One of the most interesting names in the top ten for defensive ends is rookie Brandon Graham. Weíve given his Eagles teammate Trent Cole an awful lot of (deserved) praise in declaring him our top candidate for defensive player of the year these past three weeks and itís no surprise heís in the top five for productive pass-rushers. But Graham (who admittedly struggles in run defense) hasnít been too far off the pace and is just two spots below, while Juqua Parker is 14th of all defensive ends. Want to know why I feel confident endorsing the Eagles as a Super Bowl favorite? The defensive ends have a big part to play in it.

    [CODE]Top 10 Linebackers
    Team Name Rushes PRP
    San Francisco 49ers Manny Lawson 111 16.7
    Kansas City Chiefs Tamba Hali 306 15.8
    San Francisco 49ers Travis LaBoy 120 15
    Green Bay Packers Clay Matthews 242 14.5
    Cleveland Browns Marcus Benard 129 13.8
    Pittsburgh Steelers LaMarr Woodley 236 13.6
    Pittsburgh Steelers James Harrison 224 13.2
    Cleveland Browns Chris Gocong 102 12
    Miami Dolphins Cameron Wake 265 12
    San Francisco 49ers Parys Haralson 174 11.8[/CODE]

    And what of those linebackers? Weíve already mentioned Lawson, but how about the fact that the 49ers have three players in the top 10 most productive pass-rushers at this spot? Granted it has been done on a lower level of snaps, but it paints a good (and realistic) picture of how theyíve been able to get pressure. Now if only their offense could match that kind of end result.

    Elsewhere, part of why the Cleveland Browns are a team nobody wants to face is the pressure they get with their linebackers moving all over the place. Situational linebacker Marcus Benard and two-downer Chris Gocong are in the top ten but with full-timers Matt Roth (13th) and Scott Fujita (15th) also in the top 15, you have a unit that is making life extremely difficult for teams.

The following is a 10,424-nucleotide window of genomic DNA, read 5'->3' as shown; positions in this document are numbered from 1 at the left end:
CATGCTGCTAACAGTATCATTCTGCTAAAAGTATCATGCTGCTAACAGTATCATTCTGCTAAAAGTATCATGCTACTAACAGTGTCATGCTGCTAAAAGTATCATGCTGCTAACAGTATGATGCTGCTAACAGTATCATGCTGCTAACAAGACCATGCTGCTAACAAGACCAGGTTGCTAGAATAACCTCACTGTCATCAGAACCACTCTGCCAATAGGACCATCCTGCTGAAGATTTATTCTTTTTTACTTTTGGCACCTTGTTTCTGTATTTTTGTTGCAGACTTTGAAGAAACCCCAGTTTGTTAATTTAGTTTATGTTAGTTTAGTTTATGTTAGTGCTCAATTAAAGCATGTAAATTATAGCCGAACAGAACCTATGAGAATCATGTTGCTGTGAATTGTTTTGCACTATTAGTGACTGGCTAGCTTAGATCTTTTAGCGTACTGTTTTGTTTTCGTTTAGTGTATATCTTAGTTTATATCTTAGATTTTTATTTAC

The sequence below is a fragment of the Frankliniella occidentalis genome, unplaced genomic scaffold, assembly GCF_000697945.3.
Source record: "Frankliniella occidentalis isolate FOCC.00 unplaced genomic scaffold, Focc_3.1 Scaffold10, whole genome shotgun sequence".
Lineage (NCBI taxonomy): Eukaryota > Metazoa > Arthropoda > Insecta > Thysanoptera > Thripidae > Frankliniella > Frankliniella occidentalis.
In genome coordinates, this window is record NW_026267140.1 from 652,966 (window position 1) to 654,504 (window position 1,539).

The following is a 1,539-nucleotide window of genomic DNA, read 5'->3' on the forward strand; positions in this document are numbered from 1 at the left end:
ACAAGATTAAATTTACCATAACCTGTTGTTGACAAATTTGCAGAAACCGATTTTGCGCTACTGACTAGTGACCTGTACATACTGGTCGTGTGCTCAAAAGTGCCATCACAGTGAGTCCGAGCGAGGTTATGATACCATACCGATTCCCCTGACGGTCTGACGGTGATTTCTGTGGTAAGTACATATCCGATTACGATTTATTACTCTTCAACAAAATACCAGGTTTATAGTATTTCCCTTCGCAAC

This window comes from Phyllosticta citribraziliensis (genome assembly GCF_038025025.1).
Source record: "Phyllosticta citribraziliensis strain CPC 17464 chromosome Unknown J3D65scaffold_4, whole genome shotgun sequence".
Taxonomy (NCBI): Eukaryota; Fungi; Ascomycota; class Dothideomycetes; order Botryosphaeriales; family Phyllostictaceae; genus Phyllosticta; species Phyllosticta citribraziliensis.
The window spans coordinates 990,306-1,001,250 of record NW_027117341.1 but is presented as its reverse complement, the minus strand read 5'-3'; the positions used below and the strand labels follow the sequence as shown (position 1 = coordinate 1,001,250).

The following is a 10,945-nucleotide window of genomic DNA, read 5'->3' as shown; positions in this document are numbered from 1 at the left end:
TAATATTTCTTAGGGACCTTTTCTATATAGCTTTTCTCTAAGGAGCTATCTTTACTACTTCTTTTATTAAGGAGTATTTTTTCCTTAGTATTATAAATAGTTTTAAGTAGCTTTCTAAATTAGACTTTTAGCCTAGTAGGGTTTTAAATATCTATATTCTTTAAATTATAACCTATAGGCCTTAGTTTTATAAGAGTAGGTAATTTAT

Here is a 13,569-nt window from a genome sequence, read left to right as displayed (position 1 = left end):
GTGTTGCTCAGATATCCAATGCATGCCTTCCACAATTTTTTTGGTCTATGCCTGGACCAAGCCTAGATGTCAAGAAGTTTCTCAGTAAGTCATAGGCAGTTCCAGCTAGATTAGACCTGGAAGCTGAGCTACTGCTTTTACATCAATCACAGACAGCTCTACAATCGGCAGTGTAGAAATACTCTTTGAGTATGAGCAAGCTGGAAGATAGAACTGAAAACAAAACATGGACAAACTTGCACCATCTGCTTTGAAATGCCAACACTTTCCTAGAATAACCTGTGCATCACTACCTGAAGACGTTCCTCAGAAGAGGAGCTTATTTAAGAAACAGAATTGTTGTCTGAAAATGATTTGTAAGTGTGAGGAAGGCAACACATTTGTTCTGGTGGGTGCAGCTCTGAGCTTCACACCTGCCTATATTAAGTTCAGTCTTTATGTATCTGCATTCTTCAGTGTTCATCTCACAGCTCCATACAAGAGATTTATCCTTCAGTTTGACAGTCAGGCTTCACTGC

[CODE]Top 10 Interior Defensive Linemen
    Team Name Rushes PRP
    New England Patriots Mike Wright 183 11.5
    Cleveland Browns Shaun Rogers 164 10.1
    Seattle Seahawks Brandon Mebane 140 8.75
    [B]New York Jets Shaun Ellis 250 8.5[/B]
    Kansas City Chiefs Wallace Gilberry 212 8.14
    Washington Redskins Albert Haynesworth 114 8.11
    Cincinnati Bengals Geno Atkins 167 7.93
    San Francisco 49ers Justin Smith 304 7.81
    Green Bay Packers Cullen Jenkins 234 7.8
    Oakland Raiders Richard Seymour 248 7.76[/CODE]

    And itís another somewhat surprising name at the top of our interior (combined defensive tackles and 3-4 ends) defensive lineman rankings. The Patriotsí Mike Wright has a substantial lead, and while his run defense isnít always up to scratch, getting that kind of production from a role player is why the Patriots are such a good franchise year in and year out.

    Interesting that we get to see the sub-package tackles come in and kick some backside after losing their starting roles this year. Not many people are talking about Shaun Rogers, but the guy is about as tough to block as a man of his size can be, and itís no surprise to see him ranked second. If thereís a guy who may be tougher to block, itís Albert Haynesworth. Heís in a spot now where he canít justify the amount heís getting paid with how much action he sees, but when heís on the field he does everything in his power to do so. Given the talent there, it wouldnít surprise to see him rise as the year progresses and the Redskins realize they need to get him on the field more.